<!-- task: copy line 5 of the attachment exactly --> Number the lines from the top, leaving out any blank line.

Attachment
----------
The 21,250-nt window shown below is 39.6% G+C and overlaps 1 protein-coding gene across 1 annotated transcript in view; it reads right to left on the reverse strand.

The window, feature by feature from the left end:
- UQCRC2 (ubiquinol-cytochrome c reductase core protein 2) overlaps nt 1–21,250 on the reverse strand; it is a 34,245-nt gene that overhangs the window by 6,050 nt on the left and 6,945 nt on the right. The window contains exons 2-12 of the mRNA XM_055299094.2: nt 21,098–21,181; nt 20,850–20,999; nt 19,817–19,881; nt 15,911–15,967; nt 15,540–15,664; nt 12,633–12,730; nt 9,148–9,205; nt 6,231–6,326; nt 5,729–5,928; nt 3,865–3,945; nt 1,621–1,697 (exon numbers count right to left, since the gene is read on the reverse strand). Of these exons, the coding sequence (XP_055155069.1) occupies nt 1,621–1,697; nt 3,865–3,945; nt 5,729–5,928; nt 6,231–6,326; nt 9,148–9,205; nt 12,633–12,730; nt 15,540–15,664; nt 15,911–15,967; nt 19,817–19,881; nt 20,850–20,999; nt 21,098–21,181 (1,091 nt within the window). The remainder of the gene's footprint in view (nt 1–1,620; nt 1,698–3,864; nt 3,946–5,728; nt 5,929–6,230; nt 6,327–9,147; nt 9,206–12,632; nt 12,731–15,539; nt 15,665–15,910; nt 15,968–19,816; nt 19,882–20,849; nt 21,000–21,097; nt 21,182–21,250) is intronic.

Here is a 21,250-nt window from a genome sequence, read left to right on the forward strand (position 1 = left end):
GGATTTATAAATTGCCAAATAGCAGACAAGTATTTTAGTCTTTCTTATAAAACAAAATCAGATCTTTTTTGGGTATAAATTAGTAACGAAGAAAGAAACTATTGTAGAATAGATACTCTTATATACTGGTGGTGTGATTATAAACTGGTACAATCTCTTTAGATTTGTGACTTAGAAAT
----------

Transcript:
GGATTTATAAATTGCCAAATAGCAGACAAGTATTTTAGTCTTTCTTATAAAACAAAATCAGATCTTTTTTGGGTATAAATTAGTAACGAAGAAAGAAACTATTGTAGAATAGATACTCTTATATACTGGTGGTGTGATTATAAACTGGTACAATCTCTTTAGATTTGTGACTTAGAAAT